Ex parte KAHLE et al. - Page 8

        Appeal No. 96-1426                                                              
        Application 08/001,863                                                          

        special ALU.  Therefore, it is difficult to see the relevance of                
             As to the limitation of "dispatching each scalar instruction               
        . . . which includes no more than N source operands upon                        
        elimination of possible data dependency hazards, as indicated by                
        said source-to-destination dependency interlock circuitry," the                 
        examiner finds (Examiner's Answer, pages 2-3):                                  
                  a)each scalar instruction [NR R1,R2] or [AR R3,R4]                    
             (e.g. see col.9, lines 65-68; col.10, lines 2-5) which                     
             includes no more than N (e.g. (R1,R2) or (R3,R4); N =2)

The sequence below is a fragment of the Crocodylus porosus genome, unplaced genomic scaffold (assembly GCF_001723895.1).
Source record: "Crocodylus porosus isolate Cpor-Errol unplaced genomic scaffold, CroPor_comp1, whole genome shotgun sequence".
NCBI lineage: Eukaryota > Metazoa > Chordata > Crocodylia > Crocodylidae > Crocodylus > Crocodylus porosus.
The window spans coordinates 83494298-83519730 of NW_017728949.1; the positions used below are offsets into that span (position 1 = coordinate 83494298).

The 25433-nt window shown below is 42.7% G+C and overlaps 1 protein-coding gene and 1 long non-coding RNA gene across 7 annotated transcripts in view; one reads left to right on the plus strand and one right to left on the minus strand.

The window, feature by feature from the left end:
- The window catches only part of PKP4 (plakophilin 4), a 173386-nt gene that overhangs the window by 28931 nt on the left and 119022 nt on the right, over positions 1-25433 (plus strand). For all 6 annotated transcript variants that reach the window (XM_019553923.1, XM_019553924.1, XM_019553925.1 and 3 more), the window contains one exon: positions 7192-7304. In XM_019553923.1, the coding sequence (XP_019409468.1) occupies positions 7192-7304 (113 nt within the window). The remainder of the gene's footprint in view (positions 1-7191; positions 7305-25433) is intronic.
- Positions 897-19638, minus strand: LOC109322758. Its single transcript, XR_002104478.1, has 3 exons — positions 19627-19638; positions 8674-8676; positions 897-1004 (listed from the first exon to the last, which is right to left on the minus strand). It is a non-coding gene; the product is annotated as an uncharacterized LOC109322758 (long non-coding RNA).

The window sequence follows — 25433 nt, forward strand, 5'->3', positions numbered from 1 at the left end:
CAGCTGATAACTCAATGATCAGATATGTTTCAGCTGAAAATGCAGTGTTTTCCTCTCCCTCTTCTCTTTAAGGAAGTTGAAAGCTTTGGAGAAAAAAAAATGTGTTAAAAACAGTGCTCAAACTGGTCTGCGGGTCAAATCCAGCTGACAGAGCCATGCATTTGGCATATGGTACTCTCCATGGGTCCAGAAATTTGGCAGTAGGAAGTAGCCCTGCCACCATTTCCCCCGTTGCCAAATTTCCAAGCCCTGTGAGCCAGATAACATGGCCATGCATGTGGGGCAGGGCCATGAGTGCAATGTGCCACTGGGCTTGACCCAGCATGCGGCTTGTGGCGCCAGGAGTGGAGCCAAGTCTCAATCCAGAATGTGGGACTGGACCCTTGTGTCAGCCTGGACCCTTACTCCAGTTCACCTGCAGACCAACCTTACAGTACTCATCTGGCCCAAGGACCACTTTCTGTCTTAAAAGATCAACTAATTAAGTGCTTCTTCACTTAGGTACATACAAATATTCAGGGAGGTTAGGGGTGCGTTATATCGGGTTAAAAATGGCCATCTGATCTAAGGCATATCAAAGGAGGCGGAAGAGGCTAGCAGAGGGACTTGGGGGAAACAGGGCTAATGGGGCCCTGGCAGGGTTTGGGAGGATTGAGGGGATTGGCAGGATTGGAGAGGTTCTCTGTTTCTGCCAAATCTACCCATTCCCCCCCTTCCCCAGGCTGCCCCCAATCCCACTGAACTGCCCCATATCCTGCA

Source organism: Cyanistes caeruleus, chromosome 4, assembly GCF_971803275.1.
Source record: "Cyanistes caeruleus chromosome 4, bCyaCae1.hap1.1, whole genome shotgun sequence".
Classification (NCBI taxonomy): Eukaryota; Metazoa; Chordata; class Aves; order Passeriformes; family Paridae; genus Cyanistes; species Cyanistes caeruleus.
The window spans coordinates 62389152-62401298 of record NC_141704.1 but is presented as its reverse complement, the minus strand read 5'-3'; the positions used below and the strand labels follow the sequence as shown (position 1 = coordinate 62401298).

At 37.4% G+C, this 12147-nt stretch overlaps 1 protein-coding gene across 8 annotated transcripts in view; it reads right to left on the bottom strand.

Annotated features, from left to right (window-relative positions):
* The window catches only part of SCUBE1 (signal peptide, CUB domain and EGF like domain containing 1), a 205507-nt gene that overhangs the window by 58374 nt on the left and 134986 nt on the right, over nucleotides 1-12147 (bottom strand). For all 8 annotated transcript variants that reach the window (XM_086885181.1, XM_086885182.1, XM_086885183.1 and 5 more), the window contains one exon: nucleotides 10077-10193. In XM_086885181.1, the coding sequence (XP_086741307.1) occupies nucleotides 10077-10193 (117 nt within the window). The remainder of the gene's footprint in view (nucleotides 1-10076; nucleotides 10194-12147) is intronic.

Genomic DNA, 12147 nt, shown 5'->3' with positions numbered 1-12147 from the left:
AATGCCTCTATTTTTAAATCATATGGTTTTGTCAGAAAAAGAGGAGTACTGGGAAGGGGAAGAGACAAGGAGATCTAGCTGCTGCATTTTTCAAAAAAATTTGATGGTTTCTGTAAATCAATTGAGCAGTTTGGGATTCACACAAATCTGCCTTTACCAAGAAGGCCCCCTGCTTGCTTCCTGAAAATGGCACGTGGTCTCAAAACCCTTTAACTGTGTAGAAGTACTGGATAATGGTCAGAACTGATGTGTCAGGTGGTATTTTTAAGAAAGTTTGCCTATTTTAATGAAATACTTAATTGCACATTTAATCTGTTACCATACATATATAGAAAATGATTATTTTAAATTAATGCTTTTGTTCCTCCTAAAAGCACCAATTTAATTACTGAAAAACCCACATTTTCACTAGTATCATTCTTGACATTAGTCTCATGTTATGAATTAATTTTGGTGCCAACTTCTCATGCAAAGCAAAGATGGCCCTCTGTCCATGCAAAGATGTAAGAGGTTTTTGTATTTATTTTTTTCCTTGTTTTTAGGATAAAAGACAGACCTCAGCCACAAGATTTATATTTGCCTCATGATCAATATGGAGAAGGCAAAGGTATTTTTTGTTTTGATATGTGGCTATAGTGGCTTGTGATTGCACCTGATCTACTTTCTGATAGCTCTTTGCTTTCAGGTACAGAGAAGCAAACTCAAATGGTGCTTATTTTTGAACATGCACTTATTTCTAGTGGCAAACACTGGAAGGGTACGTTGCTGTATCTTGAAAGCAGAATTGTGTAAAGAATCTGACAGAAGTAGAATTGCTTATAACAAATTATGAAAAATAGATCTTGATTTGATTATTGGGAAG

source  operands  upon  eliminating  (e.g.  see  col.9,                    
             lines 45-56) passible [sic, possible] data hazards by a                    
             dependency interlock circuit [ALU] (e.g. see col.10,                       
             lines 12-68; col.11, lines 1-16; see also col.2, lines 58-68               
             for the relief of data dependency interlocks); . . . .                     
        The logical and arithmetic instructions have only one source                    
        operand, the other operand is the destination operand, so N=1,                  
        not N=2 as found by the examiner.  The data dependency collapsing               
        ALU in Vassiliadis is not "source-to-destination dependency                     
        interlock circuitry" because it does not interlock instructions:                
        it eliminates interlocks between instructions using a special                   
        ALU.  However, Vassiliadis discloses in the background that the                 
        detection and resolution of structural and data dependency                      
        hazards may be implemented in hardware (column 1, lines 51-55).                 
        This presumably is the same hardware as the "data dependency                    
        interlock circuits" in the prior art described by appellants                    

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